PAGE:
Complexo do Alemão Neighborhood in Rio de Janeiro, Rio de Janeiro, Brazil

Complexo do Alemão is a group of favelas in the North Zone of Rio de Janeiro, Brazil.

Favela Shanty town or slum in Brazil

A favela is a unique, low and middle-income, and unregulated neighborhood in Brazil that has experienced historical governmental neglect. The first favela, now known as Providência in the center of Rio de Janeiro, appeared in the late 19th century, built by soldiers who had nowhere to live following the Canudos War. Some of the first settlements were called bairros africanos. Over the years, many former enslaved Africans moved in. Even before the first favela came into being, poor citizens were pushed away from the city and forced to live in the far suburbs. However, most modern favelas appeared in the 1970s due to rural exodus, when many people left rural areas of Brazil and moved to cities. Unable to find places to live, many people found themselves in favelas. Census data released in December 2011 by the Brazilian Institute of Geography and Statistics (IBGE) showed that in 2010, about 6 percent of the Brazilian population lived in slums.


The service was inaugurated by Brazilian President Dilma Rousseff, Rio de Janeiro State Governor Sérgio Cabral Filho and Rio de Janeiro City Mayor Eduardo Paes on 7 July 2011. [7] Local residents could apply for a card granting them two free trips a day. [8]

Dilma Rousseff 36th President of Brazil

Dilma Vana Rousseff is a Brazilian economist and politician who served as the 36th president of Brazil, holding the position from 2011 until her impeachment and removal from office on 31 August 2016. She was the first woman to hold the Brazilian presidency and had previously served as Chief of Staff to former president Luiz Inácio Lula da Silva from 2005 to 2010.

Sérgio Cabral Filho Brazilian politician and journalist

Sérgio de Oliveira Cabral Santos Filho is a Brazilian politician and a journalist

Eduardo Paes Brazilian politician

Eduardo da Costa Paes is a Brazilian politician who was the mayor of the city of Rio de Janeiro, having defeated Fernando Gabeira in the 2008 Elections. On 12 August 2012, at the 2012 Summer Olympics closing ceremony, Paes received the Olympic Flag, via Jacques Rogge, from London Mayor, Boris Johnson.

Services were suspended in 2016 because the state couldn't pay the consortium anymore. [9] [10]


The line consists of six stations between Bonsucesso Station  [ pt ] and Palmeiras Station in the Complexo do Alemão favela. The 152 gondolas take 16 minutes to traverse the 3.5 km route. [1] [11]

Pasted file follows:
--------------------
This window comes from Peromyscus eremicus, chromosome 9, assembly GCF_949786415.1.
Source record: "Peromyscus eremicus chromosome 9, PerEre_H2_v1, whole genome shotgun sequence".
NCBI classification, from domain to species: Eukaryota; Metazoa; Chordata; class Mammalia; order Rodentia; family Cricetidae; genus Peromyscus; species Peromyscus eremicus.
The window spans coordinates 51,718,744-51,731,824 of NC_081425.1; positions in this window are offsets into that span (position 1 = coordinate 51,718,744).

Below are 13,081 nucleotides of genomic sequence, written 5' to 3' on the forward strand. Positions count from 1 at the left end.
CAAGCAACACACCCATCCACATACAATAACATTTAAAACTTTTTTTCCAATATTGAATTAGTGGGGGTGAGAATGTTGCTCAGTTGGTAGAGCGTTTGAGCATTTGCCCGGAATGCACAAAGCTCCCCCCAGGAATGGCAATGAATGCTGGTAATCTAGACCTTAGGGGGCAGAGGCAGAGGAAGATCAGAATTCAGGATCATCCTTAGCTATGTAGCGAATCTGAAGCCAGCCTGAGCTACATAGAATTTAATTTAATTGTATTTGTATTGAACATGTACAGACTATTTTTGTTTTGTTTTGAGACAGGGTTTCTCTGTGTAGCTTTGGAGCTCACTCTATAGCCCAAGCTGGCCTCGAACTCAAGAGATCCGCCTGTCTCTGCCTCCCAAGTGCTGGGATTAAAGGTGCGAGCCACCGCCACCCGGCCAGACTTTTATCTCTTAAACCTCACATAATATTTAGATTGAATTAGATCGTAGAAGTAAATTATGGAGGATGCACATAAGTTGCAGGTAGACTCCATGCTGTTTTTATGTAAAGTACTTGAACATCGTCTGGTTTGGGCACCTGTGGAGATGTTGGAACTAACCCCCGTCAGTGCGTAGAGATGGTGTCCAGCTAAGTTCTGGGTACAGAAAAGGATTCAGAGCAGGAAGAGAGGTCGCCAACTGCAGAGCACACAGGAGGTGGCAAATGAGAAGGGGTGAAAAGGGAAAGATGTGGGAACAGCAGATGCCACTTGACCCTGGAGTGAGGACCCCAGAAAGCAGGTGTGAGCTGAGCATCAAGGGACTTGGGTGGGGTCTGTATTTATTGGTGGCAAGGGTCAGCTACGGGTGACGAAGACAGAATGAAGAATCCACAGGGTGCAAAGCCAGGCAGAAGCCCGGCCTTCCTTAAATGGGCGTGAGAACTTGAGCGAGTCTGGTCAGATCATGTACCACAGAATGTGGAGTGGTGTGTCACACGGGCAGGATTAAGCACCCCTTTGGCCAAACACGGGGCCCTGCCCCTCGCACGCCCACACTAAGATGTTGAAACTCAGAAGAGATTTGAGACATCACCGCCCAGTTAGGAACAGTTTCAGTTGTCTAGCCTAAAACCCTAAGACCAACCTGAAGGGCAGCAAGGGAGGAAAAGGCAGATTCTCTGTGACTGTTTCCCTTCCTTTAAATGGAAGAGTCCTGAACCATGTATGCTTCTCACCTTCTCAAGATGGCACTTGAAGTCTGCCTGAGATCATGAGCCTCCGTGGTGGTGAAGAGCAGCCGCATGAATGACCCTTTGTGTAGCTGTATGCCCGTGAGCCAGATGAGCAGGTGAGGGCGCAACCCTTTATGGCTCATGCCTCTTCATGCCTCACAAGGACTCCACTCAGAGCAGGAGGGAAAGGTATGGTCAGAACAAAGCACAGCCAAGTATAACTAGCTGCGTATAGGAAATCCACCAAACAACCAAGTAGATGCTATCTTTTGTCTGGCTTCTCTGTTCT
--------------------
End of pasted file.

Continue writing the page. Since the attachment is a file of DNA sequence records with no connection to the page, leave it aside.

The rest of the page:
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  1. 1 2 "História do Teleférico" (in Portuguese). SuperVia. Archived from the original on 24 September 2014. Retrieved 3 November 2014.
  2. "Rio de Janeiro's Transit Solution: Cable Cars Over the Favelas". WIRED. Retrieved 30 March 2018.
  3. (, Deutsche Welle. "Rio hits the brakes on controversial favela cable car | DW | 03.02.2017". DW.COM. Retrieved 30 March 2018.
  4. "Plans for Rio Favelas to Get Facelift | The Rio Times | Brazil News". The Rio Times. 14 December 2010. Retrieved 30 March 2018.
  5. Arsenault, Chris. "In Rio's oldest favela, a cable car ferries residents - but they're..." U.S. Retrieved 30 March 2018.
  6. Presse, Agence France. "Ride to nowhere: Cable car above Rio favela closed". ABS-CBN News. Retrieved 30 March 2018.
  7. Quaino, Lilian (7 July 2011). "Dilma inaugura teleférico do Alemão". G1 (in Portuguese). Retrieved 3 November 2014.
  8. "Teleférico do Complexo do Alemão « The Gondola Project". Retrieved 30 March 2018.
  9. "Teleférico do Alemão, no Rio, é fechado por falta de pagamento". Rio de Janeiro (in Portuguese). 18 October 2016. Retrieved 16 December 2016.
  10. "Novos cabos do teleférico do Alemão chegam em semanas, mas serviço não tem data para retornar". O Globo (in Portuguese). 22 December 2017. Retrieved 30 March 2018.
  11. Walters, Nathan M. (28 February 2012). "Favela Tourism Off the Ground in Alemão". The Rio Times. Retrieved 3 November 2014.